Review of the Bethesda System Atlas does not improve reproducibility or accuracy in the classification of atypical squamous cells of undetermined significance smears

Ann E. Smith, Mark E. Sherman, David R. Scott, Sana O. Tabbara, Lawrence Dworkin, June Olson, John Thompson, Christine Faser, Joy Snell, Mark Schiffman

Research output: Contribution to journalArticle

35 Citations (Scopus)

Abstract

BACKGROUND. The Bethesda System (TBS) and its accompanying atlas were developed to promote uniform diagnosis and reporting of cervical and vaginal cytology, especially with respect to borderline abnormal smears. The authors assessed whether group study of TBS atlas improves the reproducibility and accuracy of the cytopathologic diagnosis of equivocal Papanicolaou smears. METHODS. One hundred 'atypical' smears were divided into pretest and posttest sets containing equal numbers of negative, atypical squamous cells of undetermined significance (ASCUS), and squamous intraepithelial lesion (SIL) diagnoses based on a five-member panel review. Two comparable teams of four pathologists from George Washington University Medical Center (Washington, DC) and Kaiser Permanente (Portland, OR), each comprised of two more experienced cytopathologists and two less experienced pathologists, independently reviewed the 50 pretest slides and classified the slides according to TBS as negative, ASCUS, or SIL. The teams then conducted group study sessions using TBS atlas. After the review, the pathologists independently classified the 50 posttest slides in a similar manner. RESULTS. Pretest, pair-wise interobserver agreement ranged from 30% to 66% compared with 34-62% for posttest agreement. Absolute percent agreement of reviewers' diagnoses with a previously developed consensus diagnosis based on opinions of a five-expert panel (cytopathologic certainty scale) ranged from 44% to 62% for the pretest set and from 40% to 60% for the posttest set. Comparison of the detection of oncogenic human papilloma virus (HPV) DNA by hybrid capture tube test with smears classified as negative, ASCUS, or SIL revealed that seven of eight reviewers did not demonstrate a stronger association between HPV detection and cytologic diagnosis in the posttest set. CONCLUSIONS. Review of TBS atlas by itself does not appear to improve the reproducibility or accuracy of cytologic diagnoses. The lack of improvement was similar among the pathologists involved regardless of experience level or whether they had a close working relation. (C) 2000 American Cancer Society.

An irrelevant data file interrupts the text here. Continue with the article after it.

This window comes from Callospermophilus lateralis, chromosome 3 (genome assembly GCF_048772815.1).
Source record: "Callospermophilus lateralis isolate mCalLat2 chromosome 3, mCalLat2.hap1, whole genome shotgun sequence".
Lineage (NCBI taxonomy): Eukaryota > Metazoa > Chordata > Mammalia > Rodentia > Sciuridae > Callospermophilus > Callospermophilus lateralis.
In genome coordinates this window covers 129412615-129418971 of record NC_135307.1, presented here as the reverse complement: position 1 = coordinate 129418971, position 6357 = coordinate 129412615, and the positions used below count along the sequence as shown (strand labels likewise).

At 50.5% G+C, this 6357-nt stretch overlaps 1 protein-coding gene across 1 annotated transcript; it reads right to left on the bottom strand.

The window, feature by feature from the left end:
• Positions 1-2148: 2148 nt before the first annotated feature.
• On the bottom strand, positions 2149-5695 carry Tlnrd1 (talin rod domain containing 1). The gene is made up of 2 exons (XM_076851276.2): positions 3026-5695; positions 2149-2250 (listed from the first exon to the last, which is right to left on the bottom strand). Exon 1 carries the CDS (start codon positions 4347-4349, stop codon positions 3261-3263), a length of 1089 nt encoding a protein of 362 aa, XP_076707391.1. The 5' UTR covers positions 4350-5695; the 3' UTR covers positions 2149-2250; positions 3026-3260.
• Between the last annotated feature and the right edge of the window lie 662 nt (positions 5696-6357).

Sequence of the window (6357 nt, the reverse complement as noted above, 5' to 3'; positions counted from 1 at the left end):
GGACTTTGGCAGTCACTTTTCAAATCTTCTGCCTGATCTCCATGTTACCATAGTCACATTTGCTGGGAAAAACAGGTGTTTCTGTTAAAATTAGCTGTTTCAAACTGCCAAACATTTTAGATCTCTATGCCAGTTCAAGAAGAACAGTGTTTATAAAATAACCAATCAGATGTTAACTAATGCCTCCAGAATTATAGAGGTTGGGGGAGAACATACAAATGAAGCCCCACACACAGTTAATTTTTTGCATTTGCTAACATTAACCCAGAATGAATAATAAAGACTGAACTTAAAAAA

Original languageEnglish (US)
Pages (from-to)201-206
Number of pages6
JournalCancer
Volume90
Issue number4
DOIs
StatePublished - Aug 25 2000
Externally publishedYes

Fingerprint

Atlases
Papillomaviridae
Papanicolaou Test
Oncogenic Viruses
Atypical Squamous Cells of the Cervix
Cell Biology
Pathologists
DNA
Squamous Intraepithelial Lesions of the Cervix

Keywords

  • Accuracy
  • Atypical squamous cells of undetermined significance
  • Bethesda System
  • Cervicovaginal
  • Cytopathology
  • Interobserver agreement
  • Papanicolau
  • Reproducibility

ASJC Scopus subject areas

  • Oncology
  • Cancer Research

Cite this

Review of the Bethesda System Atlas does not improve reproducibility or accuracy in the classification of atypical squamous cells of undetermined significance smears. / Smith, Ann E.; Sherman, Mark E.; Scott, David R.; Tabbara, Sana O.; Dworkin, Lawrence; Olson, June; Thompson, John; Faser, Christine; Snell, Joy; Schiffman, Mark.

In: Cancer, Vol. 90, No. 4, 25.08.2000, p. 201-206.

Research output: Contribution to journalArticle